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Moral Formation is the development of moral character and conduct

Moral Formation is the development of moral character and conduct. Moral conduct is the principle of human behaviour that promotes orderly and peaceful existence in a community. It yields in particular, a very special benefit. Rules of moral conduct are to be found in every religion. For Plato, moral conduct is the route one must take to attain human well-being. Moral conduct is developed within communities through the practice of living virtuously. In plain language, this means that you do the right thing over and over again.
Morality is concerned with relationship and being at one with God, the self and others that leads to human flourishing and holistic well-being. Moral formation is about the methods that are used to attain this well-being. Moral formation involves growth in knowing, being and doing which together lead to moral relationships, moral living and the flourishing of humans and all creation in harmony with God. The norms and values emphasized in the deontological approach to decision making become a particular person’s character and life. A moral person will further internalise and seek to promote good goals and consequences which is the teleological approach.
What is meant by “formation?” Moral formation is a nurturing process in which a certain sense of identity, a certain recognition of community, and a certain pattern of motivation, evolve. Such formation can be the gradual work of culture and upbringing, or it may be self-conscious and intentional. Any community of which we are members “forms” us in the sense of orienting us to the world in a certain way, encouraging certain kinds of behaviour and discouraging others. A focus on formation points us towards emphasis on actual communities with their cultures: towards what anthropologists call the complex “thickness” of lives actually lived.
Virtuous persons are those who live their lives according to moral norms and values. Aristotle who declared that a virtuous person is someone who has ideal character traits. A virtue is a moral habit which generally results in the gaining or maintaining of your values. Your values are based on your moral standard which should be your own life. Norms become a part of a person’s character and actions. Values become the yardsticks by which a person’s life is governed. Moral formation is the process by which one becomes a moral person who willingly performs right and good actions.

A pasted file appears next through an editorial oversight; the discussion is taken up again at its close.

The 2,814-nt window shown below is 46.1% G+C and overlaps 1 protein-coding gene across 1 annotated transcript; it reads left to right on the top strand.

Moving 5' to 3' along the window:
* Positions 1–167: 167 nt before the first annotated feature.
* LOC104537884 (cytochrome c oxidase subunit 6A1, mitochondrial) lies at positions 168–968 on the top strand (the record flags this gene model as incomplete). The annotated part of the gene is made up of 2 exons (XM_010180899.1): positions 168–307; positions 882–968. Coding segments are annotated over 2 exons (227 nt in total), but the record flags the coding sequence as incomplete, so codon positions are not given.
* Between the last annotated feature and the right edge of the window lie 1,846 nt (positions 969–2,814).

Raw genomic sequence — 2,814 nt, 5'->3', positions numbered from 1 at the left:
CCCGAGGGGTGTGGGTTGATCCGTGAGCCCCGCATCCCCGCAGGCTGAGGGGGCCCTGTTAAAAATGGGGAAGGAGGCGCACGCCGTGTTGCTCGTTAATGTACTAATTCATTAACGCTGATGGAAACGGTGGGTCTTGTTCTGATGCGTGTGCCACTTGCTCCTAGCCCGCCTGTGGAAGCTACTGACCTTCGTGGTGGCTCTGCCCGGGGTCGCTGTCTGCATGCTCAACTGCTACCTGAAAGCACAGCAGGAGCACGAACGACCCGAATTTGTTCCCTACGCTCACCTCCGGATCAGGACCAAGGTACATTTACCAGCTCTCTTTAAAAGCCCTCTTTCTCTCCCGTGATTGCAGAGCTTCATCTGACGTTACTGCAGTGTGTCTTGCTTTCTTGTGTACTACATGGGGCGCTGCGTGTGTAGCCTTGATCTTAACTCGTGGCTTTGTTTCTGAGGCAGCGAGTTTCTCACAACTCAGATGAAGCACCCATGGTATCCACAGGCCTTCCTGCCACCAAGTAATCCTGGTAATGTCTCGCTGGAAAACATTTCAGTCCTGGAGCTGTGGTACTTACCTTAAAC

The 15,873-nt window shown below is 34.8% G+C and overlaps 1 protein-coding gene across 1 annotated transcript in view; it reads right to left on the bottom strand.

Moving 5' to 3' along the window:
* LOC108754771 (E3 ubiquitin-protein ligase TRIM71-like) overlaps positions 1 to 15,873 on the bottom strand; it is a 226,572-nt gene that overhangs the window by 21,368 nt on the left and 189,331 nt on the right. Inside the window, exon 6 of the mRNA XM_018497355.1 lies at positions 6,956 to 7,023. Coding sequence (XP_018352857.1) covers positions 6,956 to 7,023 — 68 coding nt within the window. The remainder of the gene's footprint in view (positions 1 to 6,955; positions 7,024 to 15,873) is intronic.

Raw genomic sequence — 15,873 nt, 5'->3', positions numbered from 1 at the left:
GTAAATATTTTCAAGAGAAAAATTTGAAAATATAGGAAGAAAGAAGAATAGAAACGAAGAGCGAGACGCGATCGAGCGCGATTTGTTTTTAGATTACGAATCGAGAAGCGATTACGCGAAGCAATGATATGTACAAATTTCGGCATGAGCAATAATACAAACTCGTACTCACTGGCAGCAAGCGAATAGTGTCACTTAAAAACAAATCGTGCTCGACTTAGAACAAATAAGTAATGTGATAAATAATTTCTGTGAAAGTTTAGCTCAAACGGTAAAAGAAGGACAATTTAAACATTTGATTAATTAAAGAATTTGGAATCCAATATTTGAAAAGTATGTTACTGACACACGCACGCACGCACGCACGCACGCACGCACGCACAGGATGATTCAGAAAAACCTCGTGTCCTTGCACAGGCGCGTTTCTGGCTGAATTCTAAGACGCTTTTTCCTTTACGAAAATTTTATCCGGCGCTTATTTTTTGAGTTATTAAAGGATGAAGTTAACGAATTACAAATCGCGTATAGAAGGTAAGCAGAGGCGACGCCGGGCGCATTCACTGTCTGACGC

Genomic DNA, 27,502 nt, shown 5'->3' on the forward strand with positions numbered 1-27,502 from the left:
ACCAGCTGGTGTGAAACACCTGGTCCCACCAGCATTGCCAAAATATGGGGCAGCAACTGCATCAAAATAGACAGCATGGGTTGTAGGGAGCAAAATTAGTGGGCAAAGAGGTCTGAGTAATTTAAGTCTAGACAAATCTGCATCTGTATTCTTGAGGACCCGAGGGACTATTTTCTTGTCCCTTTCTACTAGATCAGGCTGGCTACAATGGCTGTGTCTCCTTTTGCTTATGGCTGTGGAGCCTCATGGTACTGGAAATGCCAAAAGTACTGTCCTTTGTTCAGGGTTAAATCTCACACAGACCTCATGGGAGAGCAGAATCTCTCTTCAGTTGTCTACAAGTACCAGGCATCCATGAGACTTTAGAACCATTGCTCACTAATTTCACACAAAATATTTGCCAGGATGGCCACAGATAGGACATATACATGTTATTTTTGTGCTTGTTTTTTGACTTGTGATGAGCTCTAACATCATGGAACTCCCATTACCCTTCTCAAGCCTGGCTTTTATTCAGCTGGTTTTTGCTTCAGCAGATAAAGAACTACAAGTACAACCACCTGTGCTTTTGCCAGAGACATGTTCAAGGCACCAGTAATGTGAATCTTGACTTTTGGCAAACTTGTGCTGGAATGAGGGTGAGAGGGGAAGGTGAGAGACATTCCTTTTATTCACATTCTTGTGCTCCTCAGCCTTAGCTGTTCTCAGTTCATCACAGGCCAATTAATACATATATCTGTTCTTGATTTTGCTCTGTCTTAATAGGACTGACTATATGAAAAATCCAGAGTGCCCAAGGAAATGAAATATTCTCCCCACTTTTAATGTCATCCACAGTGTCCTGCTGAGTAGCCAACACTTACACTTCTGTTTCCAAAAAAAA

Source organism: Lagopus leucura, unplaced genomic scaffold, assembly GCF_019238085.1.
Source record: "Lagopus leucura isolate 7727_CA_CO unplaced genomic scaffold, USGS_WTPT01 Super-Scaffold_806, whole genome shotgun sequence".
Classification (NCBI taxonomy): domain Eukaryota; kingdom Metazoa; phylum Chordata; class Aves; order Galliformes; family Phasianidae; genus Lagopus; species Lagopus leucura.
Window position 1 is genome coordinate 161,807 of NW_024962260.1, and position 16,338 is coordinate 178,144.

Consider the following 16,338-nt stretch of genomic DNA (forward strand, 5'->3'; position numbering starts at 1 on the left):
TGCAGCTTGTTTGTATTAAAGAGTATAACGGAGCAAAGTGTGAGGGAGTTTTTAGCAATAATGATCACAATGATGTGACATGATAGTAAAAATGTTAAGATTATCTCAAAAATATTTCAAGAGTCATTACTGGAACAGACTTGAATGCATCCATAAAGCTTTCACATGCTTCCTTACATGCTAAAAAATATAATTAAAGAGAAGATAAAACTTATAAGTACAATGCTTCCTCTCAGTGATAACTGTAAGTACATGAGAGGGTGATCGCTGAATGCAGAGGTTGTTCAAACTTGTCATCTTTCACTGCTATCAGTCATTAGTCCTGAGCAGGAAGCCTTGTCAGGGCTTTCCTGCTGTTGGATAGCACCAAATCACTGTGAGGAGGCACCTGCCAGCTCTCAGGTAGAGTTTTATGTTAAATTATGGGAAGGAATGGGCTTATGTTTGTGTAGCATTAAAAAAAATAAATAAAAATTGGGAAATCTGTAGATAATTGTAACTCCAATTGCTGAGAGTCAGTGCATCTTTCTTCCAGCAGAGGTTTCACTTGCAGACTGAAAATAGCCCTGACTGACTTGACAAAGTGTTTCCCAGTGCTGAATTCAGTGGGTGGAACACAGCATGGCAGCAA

According to Ethics and Life – Theological Ethics (Unisa Study Guide), the process of forming moral persons is called moral socialisation. Socialisation refers to the way in which a society prepares its members for acceptance into a particular society. Moral socialisation refers to the lifelong process of inheriting and disseminating norms, customs, and ideologies, providing an individual with the skills and habits necessary for participating within his or her own society. Socialization is thus “the means by which social and cultural continuity are attained.” The acceptance and learning a set of norms and values established through the process of socialization. Socialization for a child is very important because it sets the groundwork for all future socialization. Socialization occurs when a child learns the attitudes, values, and actions appropriate to individuals as members of a particular culture. It is mainly influenced by the immediate family and friends. For example if a child saw his or her mother expressing a discriminatory opinion about a minority group, then that child may think this behaviour is acceptable and could continue to have this opinion about minority groups.
In Formation of the moral self, Johannes Van der Ven (1998) identifies and discusses seven teaching and learning processes of moral formation. He terms these modes of moral formation. He identifies two informal modes (discipline and socialisation) and five formal modes that can be found in educational institutions. The five formal modes are value clarification, emotional development, transmission, cognitive development and character formation. These modes involve knowing, being and doing which are essential for a relational model of ethics. Value clarification, transmission and cognitive development all focus on the dimension of knowing.
Virtues are also the result of deliberate choice and acceptance in the internal value structure of a particular person. Throughout our lives we choose how we will act and these choices determine our character. We become what we choose. . It is where children and adults learn how to act in a way that is appropriate for the situations they are in. Schools require very different behaviour from the home, and children must act according to new rules. New teachers have to act in a way that is different from pupils and learn the new rules from people around them. This involves smaller changes “Aristotle said, “We are what we repeatedly do. Not an action, but a habit. Excellence then, is not an act, but a habit.”For Plato, moral conduct is the route one must take to attain human well-being. Moral conduct is developed within communities through the practice of living virtuously. In plain language, this means that you do the right thing over and over again.” (taken from website: https://www.quora.com/What-is-moral-conduct-How-is-it-done)
Moral teaching is a vital part of the socialisation process. Children who have been morally socialised learn to think not only of themselves but also to consider others. Moral virtues are the result of discipline. The repetition of good actions leads to the formation of good habits which in turn leads to the formation of good character.

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